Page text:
In order to work on programming a DDR3 SDRAM, I was going through the JEDEC standard DDR3 SDRAM specification (link to pdf, pg 30).
I got a bit confused about the DDR3 addressing, a snapshot of which is below
enter image description here
Correct me if I am wrong. 512Mb corresponds to the total number of bits that SDRAM can store. There can be 3 configuration in which data can be stored, 128Mb x 4, 64Mb x 8, 32Mb x 16.
The 4, 8 & 16 in the above configuration I think is the length of each location in SDRAM, ie, in in 128Mb x 4 configuration, there will be 128Mb location each of 4 bits. Similarly for the other 2 configuration.

What I dont understand is that DDR3 SDRAM has 64 data I/Os namely DDR_DQ pins. So why is that there is no configuration like 8Mb x 64 to utilise all the 64 I/O pins of data?

Or have I figured it out completely wrong?

  • \$\begingroup\$ Where exactly are you seeing a reference to 64 I/O pins? Usually, wide busses are supported by operating multiple chips in parallel, like on a memory module. \$\endgroup\$
    – Dave Tweed
    Nov 13, 2014 at 5:23

1 Answer 1


This is addressing for individual chips. There are 6 different chips listed here, three at 512 Mb and three at 1 Gb. Two of the chips have 4 DQ pins, two have 8, and two have 16 pins. The DDR3 standard supports 4, 8, or 16 DQ pins per chip. When chips are combined into modules, you need to get 64 DQ pins in total. So you could make a module with four 64Mx16, eight 128Mx8, or sixteen 256Mx4, for example. The address pins are then shared between all of the chips on the module. It's also possible to build a 'dual rank' module where each DQ pin on the module is connected to two chips. This increases the memory capacity at the expense of speed - only one rank can use the DQ pins at a time, and the additional wiring for the shared DQ connections limits the speed of the link (higher loading due to two pins instead of one as well as the trace split creating a stub).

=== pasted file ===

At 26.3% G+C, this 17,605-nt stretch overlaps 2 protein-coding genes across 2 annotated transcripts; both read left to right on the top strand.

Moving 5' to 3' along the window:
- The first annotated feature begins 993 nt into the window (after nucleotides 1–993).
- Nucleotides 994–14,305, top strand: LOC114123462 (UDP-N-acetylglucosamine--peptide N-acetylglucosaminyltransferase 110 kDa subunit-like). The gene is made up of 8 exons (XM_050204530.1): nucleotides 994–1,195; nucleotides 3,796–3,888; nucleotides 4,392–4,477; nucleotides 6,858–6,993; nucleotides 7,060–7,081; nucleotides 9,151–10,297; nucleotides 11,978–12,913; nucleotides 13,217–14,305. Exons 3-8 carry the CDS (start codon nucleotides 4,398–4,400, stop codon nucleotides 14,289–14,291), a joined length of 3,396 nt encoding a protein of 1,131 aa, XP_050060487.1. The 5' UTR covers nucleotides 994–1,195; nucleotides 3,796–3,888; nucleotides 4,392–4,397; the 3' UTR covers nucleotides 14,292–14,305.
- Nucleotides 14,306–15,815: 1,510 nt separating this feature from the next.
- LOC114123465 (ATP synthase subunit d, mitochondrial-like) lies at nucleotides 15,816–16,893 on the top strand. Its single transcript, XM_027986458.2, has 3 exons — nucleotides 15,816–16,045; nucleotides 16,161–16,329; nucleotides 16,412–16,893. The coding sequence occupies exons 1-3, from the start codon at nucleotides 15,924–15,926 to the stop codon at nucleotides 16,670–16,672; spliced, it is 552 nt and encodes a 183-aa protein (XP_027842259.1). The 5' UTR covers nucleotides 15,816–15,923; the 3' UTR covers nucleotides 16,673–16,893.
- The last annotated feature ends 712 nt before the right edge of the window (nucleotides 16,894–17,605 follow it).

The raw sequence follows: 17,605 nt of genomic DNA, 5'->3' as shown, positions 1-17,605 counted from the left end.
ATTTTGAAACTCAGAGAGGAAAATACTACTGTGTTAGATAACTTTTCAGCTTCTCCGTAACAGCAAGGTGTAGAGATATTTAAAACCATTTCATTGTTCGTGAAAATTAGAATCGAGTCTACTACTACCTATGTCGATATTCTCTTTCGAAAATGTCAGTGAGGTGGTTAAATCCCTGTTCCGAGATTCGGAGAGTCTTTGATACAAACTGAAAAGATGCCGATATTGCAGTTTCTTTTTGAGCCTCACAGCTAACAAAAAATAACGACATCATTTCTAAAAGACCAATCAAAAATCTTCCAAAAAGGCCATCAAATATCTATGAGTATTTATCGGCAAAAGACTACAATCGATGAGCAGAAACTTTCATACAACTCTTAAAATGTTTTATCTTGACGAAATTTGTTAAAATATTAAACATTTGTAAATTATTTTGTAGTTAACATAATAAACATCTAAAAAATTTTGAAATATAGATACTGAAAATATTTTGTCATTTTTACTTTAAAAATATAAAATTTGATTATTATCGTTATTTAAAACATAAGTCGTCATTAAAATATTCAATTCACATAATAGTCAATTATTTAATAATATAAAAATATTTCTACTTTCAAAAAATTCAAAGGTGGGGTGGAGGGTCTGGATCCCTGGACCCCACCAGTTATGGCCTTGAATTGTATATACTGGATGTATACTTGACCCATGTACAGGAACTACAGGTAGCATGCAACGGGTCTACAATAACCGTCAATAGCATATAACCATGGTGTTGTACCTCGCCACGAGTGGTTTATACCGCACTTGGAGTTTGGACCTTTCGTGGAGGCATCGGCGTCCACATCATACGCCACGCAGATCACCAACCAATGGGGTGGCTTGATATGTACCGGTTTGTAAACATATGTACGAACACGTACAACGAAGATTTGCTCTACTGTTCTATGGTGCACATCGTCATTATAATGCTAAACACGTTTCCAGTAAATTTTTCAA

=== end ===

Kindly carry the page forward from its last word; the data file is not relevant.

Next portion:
• \$\begingroup\$ So then a single read to one of the chips is going to return a 4, 8, or 16 bits on the DQ? \$\endgroup\$ Feb 9, 2017 at 1:14
  • \$\begingroup\$ Yes. But on a DIMM, it's impossible to do a single read or write of one chip. All of the chips in the same rank are accessed in parallel, together providing 64 bits. \$\endgroup\$ Feb 9, 2017 at 1:18
  • \$\begingroup\$ Ok, I understand that (at least it's an issue with intel's memory controller, a whole other question would be "how is ram accessed? Is it mapped and opaque to the firmware?"). I was just confused as the actual unit of storage. So pick a bank, pick a row address, pick a column address and you get an 8 bit value. \$\endgroup\$ Feb 9, 2017 at 1:26
  • \$\begingroup\$ It's not an issue with a memory controller, it's how the chips are physically wired. The read and write control signals are connected in parallel to all of the chips on the module. It's impossible to issue a read command to only one of the chips. As for writes, there are byte enables to disable writes on a byte-by-byte basis...but if the module is made up of 4 bit chips, then you can only control the chips in pairs. The whole point is that it doesn't matter how the bus gets sliced up and stored on separate chips. \$\endgroup\$ Feb 9, 2017 at 1:31
  • 1
    \$\begingroup\$ Well, that's a rather deep question. I'm not sure exactly how it works on a modern intel motherboard...but something has to read out the SPD EEPROMs on the memory modules and then set up the memory controller configuration accordingly. This is probably going to be specific to the precise hardware configuration. I would recommend looking at a memory controller datasheet to get an idea of what is involved. \$\endgroup\$ Feb 9, 2017 at 1:41

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